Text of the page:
are feeding with Brant in the greening salt marshes. Crews are now
web tagging goslings. Later this summer these young geese will
be banded along with the flightless molting adults. Canada Geese
usually return to nest near their hatch area. This long-term
population study is headed by Ken Abraham of the Ontario Ministry of
Natural Resources (OMNR).

Shorebird Migration and Breeding: A fallout of 15 shorebird species
was observed on 3 June during low clouds and rain. This included 71
Black-bellied Plovers and 10 Red Knots on coastal mudflats. Low
Arctic shorebirds in the Hudson Bay Lowlands are on their nesting
grounds. These include Semipalmated Plover, Whimbrel, Hudsonian
Godwit, Least Sandpiper, both yellowlegs, Short-billed Dowitcher,
Solitary Sandpiper, etc. Some High Arctic breeders are still
migrating through James Bay such as Black-bellied Plover, Red Knot,
Ruddy Turnstone, Sanderling, and White-rumped Sandpiper, but their
migration will end soon.

Marbled Godwit: 18 birds on 4 June. Nests are extremely difficult to
find. The solution is bringing in Mark Peck, nest finder
extraordinaire of the Royal Ontario Museum (ROM). Mark and his father
George Peck run the Ontario Nest Record Scheme based at the ROM. Mark
Peck, Tyler Hoar and Gerry Binsfeld arrive on 10 June to assist with
OMNR and Trent University research projects.

Shorebird Nest Predation Study: Researchers on Akimiski are
participating in a study of predation rates on shorebird nests and
eggs. 40 random sites are now being staked out. Four quail eggs will
be placed in each artificial nest. Rates of predation will be
measured over time including the species of predator when known. The
study is being conducted at many sites in northern Canada. Shorebird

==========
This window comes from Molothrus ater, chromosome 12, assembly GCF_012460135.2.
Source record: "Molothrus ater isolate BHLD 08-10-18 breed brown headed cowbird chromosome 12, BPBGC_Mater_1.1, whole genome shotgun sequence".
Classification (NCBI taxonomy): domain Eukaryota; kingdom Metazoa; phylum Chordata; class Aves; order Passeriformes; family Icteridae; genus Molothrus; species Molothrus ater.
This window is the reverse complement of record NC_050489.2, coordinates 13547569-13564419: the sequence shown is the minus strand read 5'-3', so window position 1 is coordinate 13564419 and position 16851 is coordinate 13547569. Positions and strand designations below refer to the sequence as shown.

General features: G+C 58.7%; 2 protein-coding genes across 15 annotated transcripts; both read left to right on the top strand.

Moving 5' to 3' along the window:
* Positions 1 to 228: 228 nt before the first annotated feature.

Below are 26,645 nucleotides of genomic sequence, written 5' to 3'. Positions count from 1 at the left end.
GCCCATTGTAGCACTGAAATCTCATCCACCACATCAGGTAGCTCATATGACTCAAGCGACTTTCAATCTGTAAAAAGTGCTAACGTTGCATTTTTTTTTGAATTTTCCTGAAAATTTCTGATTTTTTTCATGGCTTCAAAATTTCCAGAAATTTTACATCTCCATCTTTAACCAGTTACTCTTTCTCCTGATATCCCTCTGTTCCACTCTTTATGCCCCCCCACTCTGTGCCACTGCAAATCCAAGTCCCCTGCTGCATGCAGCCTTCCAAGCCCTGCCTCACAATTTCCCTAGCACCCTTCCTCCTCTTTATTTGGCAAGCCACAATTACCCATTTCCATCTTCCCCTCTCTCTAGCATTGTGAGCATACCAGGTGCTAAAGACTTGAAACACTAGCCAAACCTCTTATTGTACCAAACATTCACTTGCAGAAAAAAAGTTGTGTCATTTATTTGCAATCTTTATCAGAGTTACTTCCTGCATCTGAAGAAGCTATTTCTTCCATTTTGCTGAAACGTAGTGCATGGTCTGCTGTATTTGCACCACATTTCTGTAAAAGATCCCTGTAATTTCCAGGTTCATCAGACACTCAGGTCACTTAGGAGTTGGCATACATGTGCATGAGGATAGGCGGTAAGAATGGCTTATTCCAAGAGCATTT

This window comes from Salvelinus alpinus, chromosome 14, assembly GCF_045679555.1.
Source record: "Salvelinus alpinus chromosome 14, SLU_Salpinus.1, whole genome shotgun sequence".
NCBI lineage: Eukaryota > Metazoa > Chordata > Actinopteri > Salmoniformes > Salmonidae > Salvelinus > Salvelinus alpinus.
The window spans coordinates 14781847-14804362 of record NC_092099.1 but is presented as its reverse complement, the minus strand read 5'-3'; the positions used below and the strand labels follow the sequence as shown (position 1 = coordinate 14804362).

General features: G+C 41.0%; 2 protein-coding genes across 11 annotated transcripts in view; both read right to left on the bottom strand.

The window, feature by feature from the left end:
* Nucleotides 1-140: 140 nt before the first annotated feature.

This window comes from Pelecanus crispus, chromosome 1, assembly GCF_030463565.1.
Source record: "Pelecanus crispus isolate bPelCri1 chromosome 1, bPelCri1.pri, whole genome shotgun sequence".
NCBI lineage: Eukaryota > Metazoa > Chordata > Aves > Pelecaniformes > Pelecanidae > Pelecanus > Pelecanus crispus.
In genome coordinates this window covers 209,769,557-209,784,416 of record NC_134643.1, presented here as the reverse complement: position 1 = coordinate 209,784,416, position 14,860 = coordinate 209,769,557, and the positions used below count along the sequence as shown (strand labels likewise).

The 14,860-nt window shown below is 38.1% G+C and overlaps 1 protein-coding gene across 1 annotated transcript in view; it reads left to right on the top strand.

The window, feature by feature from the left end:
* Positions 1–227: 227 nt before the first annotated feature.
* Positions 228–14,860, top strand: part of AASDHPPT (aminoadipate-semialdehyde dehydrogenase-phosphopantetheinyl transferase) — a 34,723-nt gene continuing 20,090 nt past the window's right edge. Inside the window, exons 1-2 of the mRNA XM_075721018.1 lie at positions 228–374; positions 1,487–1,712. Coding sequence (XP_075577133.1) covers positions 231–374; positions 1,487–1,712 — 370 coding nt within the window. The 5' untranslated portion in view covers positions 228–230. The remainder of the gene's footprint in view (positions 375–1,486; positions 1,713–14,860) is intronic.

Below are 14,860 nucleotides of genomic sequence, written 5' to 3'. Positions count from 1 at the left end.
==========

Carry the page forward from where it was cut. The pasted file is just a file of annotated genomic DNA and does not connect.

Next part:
expert Guy Morrison of the Canadian Wildlife Service (CWS) is leading
the study.

Pacific Loon: Two seen on 6 June near camp by Ken Abraham. Pacific
Loons nest on Akimiski. This the southern limit of breeding in North
America (Abraham and Sutherland in Ontario Breeding Bird Atlas 2007).

Other Bird Sightings: Arctic Terns are nesting on gravel ridges and
mossy islands. Two Caspian Terns on 3 June. The migration has
finished for Common Redpoll, American Pipit, Lapland Longspur and Snow Bunting.

Polar Bears: Shorebird graduate student Lisa Pollock of Trent and
Jean saw tracks while taking core samples on the mudflats yesterday.
As the ice breaks up, about 50 bears will come ashore to summer on
the island. These are the most southerly Polar Bears in the world.
Crews are trained in firearm handling and safety.

Follow daily changes in snow and ice conditions.

Update in 3 days.

Ron Pittaway
Minden and Toronto ON
James Bay - Akimiski Island Report # 7
From: Jean Iron <jeaniron AT SYMPATICO.CA>
Date: Wed, 11 Jun 2008 20:44:08 -0400
This is Jean Iron's final report for the period 7 - 11 June 2008 from
Akimiski Island in James Bay, Canada. Recent below average
temperatures and prevailing strong north winds have made for
difficult conditions. The nice part is that mosquitoes didn't bother
researchers. It has been a cold late spring in the James Bay region to date.

"Lesser" Snow Goose: First eggs hatched on 9 June. Many eggs were pipping.

Brant: 650 around camp should be migrating farther north soon.
They're very fat almost dragging their rear ends. Ken Abraham noted
that he has not seen any copulating, which should be normal behaviour
this late in the season for staging birds that are already paired off.

Cackling Goose: Three on 10 June were likely headed for Southampton
or Baffin Island.

Canada Goose: 1200 goslings web tagged and completed. A crew will
return in August to band them when they are larger.

Hudsonian Godwit: 19 Hudsonian Godwits on 10 June. Of interest was
that 17 of the 19 were brick red males. 42 Hudsonians on 11 June also
had a majority being males. This species in the Hudson Bay Lowlands
should be paired now and on the breeding grounds. Are these birds
migrants, early failed breeders, non-breeders? Jehl (2004) in
Birdlife of Churchill Region (Manitoba) reported that early arriving
flocks in late May are dominated by males with local birds moving at
once to the nesting territories. Jehl also reported that flocks
gathering at Churchill in early July "tend to be skewed in favor of
males, which is puzzling because both parents tend the young into late July."